U.S indices like the S&P 500 and the Dow Jones Industrial index have fallen over 5% through the week of August 15, due to higher unemployment numbers, an increase in inflation and a slowdown in industrial manufacturing. The news has already been priced and signifies a good entry point for investors into blue chip and large cap stocks that are oversold and have the fundamentals to drive up stock price. Additionally, investors should seek not just speculated movements in stock price, but also coupons or dividends for the added inherent systemic risk. Companies belonging to the non-manufacturing sectors like Microsoft (MSFT) and McDonald's (MCD) offer both, prospective capital gains and steady dividends that provide a yield more than 10 year treasury bonds.
Microsoft is now trading at an important support level of $24. The lower stock price gives investors a chance to invest in a blue chip stock that yields more than 10 year treasury notes and is equally risk free on practical terms, considering Standard & Poor’s downgrade of government bonds. The chart above demonstrates how MSFT has outperformed the benchmark index over the last 3 months by over 15%.
The 1st and 2nd resistance levels can be found at $26 and $28, giving investors a chance to gain 17% until the stock witnesses its resistance test. I do not foresee a breakdown below $24 due to the following fundamental reasons:
- Microsoft provides a dividend yield of 2.75%, much above the inflation forecast of 2.6%, ending August 2012. 10 year treasuries instead provide a yield of only 2.06% if you invest in these government issued bonds at current bid price.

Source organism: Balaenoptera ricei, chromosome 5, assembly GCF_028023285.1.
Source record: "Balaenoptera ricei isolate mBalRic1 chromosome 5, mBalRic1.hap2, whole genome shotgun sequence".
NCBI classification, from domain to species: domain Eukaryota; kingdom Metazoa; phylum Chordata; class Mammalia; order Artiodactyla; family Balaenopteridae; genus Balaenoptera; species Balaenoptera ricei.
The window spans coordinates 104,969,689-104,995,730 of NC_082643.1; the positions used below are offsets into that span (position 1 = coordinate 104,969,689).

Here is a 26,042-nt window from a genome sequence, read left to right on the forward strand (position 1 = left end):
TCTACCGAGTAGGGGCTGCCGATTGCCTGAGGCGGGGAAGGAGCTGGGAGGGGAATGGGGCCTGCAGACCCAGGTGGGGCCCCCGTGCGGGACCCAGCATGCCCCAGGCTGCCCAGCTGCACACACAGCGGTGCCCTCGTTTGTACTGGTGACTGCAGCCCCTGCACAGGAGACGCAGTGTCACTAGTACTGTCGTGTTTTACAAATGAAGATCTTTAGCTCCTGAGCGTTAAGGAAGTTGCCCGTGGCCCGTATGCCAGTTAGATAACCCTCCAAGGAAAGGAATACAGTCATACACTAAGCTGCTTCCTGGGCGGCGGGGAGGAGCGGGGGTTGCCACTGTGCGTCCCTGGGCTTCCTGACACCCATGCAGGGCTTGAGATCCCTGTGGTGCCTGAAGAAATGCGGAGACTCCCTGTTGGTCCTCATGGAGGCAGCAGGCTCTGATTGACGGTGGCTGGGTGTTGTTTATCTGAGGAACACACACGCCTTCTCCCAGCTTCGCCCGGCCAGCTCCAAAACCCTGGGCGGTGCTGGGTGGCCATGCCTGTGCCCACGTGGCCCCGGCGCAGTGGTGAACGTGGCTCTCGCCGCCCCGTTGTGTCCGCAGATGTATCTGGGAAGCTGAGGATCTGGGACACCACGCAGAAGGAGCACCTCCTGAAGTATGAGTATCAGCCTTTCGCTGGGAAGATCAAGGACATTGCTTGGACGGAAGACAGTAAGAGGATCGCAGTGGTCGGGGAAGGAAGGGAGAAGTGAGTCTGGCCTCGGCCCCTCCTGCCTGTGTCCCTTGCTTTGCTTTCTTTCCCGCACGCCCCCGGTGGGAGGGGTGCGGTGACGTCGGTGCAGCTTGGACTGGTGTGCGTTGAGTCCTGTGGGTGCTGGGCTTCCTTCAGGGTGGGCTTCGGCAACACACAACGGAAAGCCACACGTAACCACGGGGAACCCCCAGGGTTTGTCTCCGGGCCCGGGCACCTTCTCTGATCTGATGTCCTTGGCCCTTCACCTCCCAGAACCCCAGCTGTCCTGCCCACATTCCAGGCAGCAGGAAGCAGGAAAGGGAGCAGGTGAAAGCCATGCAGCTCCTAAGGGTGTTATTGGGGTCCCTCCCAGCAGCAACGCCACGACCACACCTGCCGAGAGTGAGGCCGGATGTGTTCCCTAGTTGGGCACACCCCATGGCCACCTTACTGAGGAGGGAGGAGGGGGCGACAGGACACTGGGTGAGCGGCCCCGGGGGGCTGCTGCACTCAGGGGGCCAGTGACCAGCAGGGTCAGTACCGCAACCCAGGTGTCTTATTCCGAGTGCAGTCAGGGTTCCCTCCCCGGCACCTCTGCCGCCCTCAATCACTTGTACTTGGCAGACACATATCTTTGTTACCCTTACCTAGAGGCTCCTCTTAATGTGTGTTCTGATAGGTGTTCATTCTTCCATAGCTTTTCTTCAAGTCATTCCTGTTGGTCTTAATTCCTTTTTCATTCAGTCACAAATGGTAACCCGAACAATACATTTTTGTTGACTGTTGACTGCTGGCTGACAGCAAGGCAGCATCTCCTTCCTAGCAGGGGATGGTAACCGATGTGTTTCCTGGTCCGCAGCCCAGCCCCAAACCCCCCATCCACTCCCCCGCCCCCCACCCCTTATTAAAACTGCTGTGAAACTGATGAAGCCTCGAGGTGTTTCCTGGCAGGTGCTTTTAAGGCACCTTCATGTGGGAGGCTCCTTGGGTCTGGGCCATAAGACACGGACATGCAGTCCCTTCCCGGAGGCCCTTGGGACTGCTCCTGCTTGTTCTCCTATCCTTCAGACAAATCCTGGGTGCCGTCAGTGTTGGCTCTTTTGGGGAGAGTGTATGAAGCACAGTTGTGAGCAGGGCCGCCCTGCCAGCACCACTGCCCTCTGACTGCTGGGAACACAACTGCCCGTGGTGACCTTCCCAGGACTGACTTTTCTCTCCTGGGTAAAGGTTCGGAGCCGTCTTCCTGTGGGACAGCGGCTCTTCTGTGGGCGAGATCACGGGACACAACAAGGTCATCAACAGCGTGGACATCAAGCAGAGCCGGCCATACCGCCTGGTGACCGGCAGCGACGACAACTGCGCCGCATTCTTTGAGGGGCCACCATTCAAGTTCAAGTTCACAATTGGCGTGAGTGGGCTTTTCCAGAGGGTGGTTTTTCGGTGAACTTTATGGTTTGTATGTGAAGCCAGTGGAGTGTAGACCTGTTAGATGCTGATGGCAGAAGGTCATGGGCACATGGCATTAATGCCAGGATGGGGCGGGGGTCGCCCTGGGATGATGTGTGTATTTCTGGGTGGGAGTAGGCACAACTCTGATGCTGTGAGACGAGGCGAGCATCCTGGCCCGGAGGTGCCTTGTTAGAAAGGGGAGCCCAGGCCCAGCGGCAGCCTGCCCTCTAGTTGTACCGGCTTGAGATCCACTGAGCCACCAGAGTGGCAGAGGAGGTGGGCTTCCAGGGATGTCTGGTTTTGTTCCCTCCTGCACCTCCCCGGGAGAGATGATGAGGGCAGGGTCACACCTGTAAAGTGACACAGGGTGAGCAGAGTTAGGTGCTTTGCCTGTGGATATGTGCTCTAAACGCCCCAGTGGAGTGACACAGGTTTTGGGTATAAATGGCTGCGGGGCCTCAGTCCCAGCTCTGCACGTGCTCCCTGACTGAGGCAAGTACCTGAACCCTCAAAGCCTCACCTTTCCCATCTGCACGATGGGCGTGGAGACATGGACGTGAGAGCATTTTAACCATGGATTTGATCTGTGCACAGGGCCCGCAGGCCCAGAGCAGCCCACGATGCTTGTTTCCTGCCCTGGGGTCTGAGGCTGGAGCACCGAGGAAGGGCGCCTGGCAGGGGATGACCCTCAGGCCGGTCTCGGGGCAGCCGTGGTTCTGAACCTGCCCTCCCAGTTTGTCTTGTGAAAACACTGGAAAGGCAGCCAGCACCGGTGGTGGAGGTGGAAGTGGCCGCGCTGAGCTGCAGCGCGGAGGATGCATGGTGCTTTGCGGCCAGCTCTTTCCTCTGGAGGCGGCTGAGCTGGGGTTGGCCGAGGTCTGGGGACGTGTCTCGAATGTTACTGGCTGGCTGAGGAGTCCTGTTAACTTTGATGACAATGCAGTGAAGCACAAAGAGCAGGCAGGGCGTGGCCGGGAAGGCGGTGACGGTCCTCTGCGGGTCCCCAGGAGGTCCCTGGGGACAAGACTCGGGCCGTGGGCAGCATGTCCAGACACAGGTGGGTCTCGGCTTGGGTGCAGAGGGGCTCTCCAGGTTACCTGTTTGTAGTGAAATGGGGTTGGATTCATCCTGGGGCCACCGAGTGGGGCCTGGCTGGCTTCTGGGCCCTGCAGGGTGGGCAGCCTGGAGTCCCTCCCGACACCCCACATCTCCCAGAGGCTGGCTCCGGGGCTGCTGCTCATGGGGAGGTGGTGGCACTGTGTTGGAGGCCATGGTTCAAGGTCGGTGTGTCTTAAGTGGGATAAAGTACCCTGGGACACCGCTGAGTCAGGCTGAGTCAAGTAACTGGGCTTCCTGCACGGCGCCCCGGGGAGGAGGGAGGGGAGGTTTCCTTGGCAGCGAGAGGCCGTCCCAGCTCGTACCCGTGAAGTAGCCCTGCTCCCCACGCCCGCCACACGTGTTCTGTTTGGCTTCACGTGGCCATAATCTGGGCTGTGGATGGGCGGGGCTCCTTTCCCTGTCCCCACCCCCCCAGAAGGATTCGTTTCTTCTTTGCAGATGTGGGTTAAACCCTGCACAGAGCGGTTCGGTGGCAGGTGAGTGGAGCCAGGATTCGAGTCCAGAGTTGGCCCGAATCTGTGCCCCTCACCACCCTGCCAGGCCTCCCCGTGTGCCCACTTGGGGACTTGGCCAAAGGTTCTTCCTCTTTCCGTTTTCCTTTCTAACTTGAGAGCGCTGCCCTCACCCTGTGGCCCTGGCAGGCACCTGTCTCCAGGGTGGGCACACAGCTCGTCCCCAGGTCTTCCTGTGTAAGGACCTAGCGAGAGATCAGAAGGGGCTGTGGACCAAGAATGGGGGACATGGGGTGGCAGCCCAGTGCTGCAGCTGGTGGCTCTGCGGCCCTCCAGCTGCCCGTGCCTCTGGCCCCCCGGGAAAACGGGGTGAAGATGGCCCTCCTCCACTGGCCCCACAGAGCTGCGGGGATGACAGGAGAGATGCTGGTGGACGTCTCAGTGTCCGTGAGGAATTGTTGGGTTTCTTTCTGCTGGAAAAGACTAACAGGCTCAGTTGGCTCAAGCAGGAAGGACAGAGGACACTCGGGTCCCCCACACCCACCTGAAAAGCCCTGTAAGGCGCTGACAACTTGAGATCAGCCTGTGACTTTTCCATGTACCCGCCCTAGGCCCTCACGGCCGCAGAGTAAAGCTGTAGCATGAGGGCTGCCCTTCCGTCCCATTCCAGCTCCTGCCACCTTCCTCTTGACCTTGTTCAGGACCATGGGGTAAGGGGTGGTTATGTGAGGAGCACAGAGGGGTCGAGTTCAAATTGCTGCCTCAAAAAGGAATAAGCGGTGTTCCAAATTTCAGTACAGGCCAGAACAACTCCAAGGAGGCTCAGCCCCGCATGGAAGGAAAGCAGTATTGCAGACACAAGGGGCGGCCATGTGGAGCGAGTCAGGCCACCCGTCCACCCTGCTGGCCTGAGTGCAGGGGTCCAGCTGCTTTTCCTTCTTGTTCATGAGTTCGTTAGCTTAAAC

- Margins for Microsoft are increasing and FY 2011 earnings for Microsoft grew 28%. Monetization of Skype through deals with Facebook, click to call searches and integration with Xbox, along with Office 365 implementation with Blackberry enterprise service will boost the topline for Microsoft.
- I believe that Google’s Motorola (MMI) move will have a profound impact on the growth of Microsoft’s mobile business. OEM leaders like Samsung (SSNLF.PK) and HTC now fear Google’s favoritism to Motorola as a result of its acquisition, even though it promises to run it as another business. Samsung is now focusing its resources toward its own Bada OS and Windows phone 7. Manufacturers want to differentiate themselves as Customers choosing an Android phone will prefer to purchase a Google (d) phone from Google-Motorola. More about my view on Google’s acquisition can be found here.
- Windows phone mango is just around the corner with an expected September 1 launch, just in time for the back to school shopping season. The previews for the mango OS update are largely positive and with Nokia (NOK) leading the mango charge, the phone could see light in emerging markets as well. Additionally, a survey conducted by Microsoft shows that a staggering 75% of existing developers are interested in developing apps for Windows phone mango after its launch.
- The mango platform is expected to witness the largest growth of 67% CAGR over the next 4 years amongst all the smartphone platforms, gaining a market share of 21%. A growth of more than 50% is commendable for a company of Microsoft’s size and will allow investors to achieve capital gains since the value of a company is based on future earnings, and multiples are defined by future growth percentages.
If Microsoft does not meet the requirements of your portfolio strategy, McDonald's is another stock that offers steady dividends and capital gains.
|10 Yr notes||Fixed Income||Government Bonds||100-17||2.07%|
McDonald's Corp. provides a dividend yield of 2.9%, above inflation expectations. With its $1 order menu, MCD has the ability to trade and function like a consumer staple which makes it immune to lower consumer spending. Its net Income grew 12% last quarter and same store sales were up 3% overall.